Table 3. Descriptive statistics of each item in the Depression Anxiety Stress Scales-21 (DASS-21) across years.
ScaleItemYear 1Year 2Year 3Year 4
MeanSDMeanSDMeanSDMeanSD
DepressionI couldn’t seem to experience any positive feeling at all0.450.700.500.730.530.690.530.70
I found it difficult to work up the initiative to do things0.620.780.660.800.610.770.490.68
I felt that I had nothing to look forward to0.440.730.550.780.520.750.520.71
I felt down-hearted and blue0.670.750.660.740.650.730.550.67
I was unable to become enthusiastic about anything0.440.730.470.730.470.670.480.66
I felt I wasn’t worth much as a person0.870.860.880.890.820.820.760.76
I felt that life was meaningless0.160.470.180.490.250.560.280.55
AnxietyI was aware of dryness of my mouth1.050.890.980.870.860.760.750.69
I experienced breathing difficulty0.300.610.340.620.370.620.400.60
I experienced trembling0.220.510.220.530.230.510.270.53
I was worried about situations in which I might panic and make a fool of myself1.080.851.010.850.870.820.720.75
I felt I was close to panic0.210.530.260.600.320.610.340.61
I was aware of the action of my heart in the absence of physical exertion0.360.630.340.640.370.630.380.59
I felt scared without any good reason0.480.720.460.720.520.700.460.66
StressI found it hard to wind down0.730.830.780.850.710.780.590.71
I tended to over-react to situations0.870.850.880.830.860.780.820.70
I felt that I was using a lot of nervous energy1.240.921.300.931.100.820.880.78
I found myself getting agitated0.470.660.470.670.530.660.470.63
I found it difficult to relax0.790.850.880.890.840.820.720.74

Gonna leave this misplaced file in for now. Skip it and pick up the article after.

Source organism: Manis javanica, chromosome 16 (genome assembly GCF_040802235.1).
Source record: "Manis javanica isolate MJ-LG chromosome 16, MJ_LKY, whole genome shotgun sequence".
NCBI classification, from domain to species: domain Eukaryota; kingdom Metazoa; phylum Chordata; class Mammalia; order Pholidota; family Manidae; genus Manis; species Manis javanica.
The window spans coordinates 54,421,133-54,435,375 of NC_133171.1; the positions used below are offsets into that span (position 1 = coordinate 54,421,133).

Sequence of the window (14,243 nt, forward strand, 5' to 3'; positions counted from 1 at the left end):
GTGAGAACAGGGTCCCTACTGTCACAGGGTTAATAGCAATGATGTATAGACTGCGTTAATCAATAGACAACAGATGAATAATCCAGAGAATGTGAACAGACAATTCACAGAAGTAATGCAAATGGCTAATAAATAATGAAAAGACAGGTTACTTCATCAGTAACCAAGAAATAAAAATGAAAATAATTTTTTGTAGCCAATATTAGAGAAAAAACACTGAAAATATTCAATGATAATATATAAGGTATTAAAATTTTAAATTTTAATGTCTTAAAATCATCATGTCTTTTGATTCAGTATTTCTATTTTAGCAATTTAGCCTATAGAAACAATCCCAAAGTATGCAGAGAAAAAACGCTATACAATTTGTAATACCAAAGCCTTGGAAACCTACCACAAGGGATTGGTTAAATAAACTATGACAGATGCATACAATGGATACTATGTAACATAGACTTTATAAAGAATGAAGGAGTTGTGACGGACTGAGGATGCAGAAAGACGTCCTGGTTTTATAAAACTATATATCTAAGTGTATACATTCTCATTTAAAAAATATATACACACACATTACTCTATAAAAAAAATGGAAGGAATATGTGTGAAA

I was intolerant of anything that kept me from getting on with what I was doing0.670.730.670.770.660.720.560.68
I felt that I was rather touchy0.770.830.860.860.800.780.720.76
Severity Degree ScoresDepression7.30 7.79 7.70 7.22
Anxiety7.40 7.24 7.10 6.63
Stress11.07 11.68 11.00 9.53
Note: SD = Standard Deviation.
Table 4. Standardized parameter estimates of models.
Table 4. Standardized parameter estimates of models.
ModelUnconstrainedMeasurement WeightsStructural CovariancesMeasurement Residuals
Year1234123412341/2/3/4
λ10.730.720.800.870.750.750.800.860.780.760.790.830.79
λ20.780.830.830.900.810.830.840.890.840.840.830.870.84
λ30.820.810.870.870.770.790.860.890.810.810.860.880.84
e10.340.340.240.240.410.370.260.210.350.350.260.230.29
e20.390.320.310.190.340.310.290.210.290.300.310.250.29
e30.460.480.370.250.440.440.370.270.390.420.380.310.38
Note: λ1 = stress factor loadings; λ2 = anxiety factor loadings; λ3 = depression factor loadings; e = error variance.
Table 5. Comparison of model results over the four academic years.
Table 5. Comparison of model results over the four academic years.
ComparisonModelDegree of Freedomχ2p
Year 1 vs. Year 2Measurement weights24.0830.130
Structural covariances13.8200.051
Measurement residuals33.9110.271
Year 2 vs. Year 3Measurement weights23.6570.161
Structural covariances14.9390.026
Measurement residuals331.3150.000
Year 3 vs. Year 4Measurement weights215.0060.001
Structural covariances14.3230.038
Measurement residuals353.1230.000
Year 1 vs. Year 3Measurement weights25.2380.073
Structural covariances117.3660.000
Measurement residuals325.1100.000
Year 1 vs. Year 4Measurement weights230.5400.000
Structural covariances144.1600.000
Measurement residuals3111.6910.000
Year 2 vs. Year 4Measurement weights23.6570.161
Structural covariances14.9390.026
Measurement residuals331.3150.000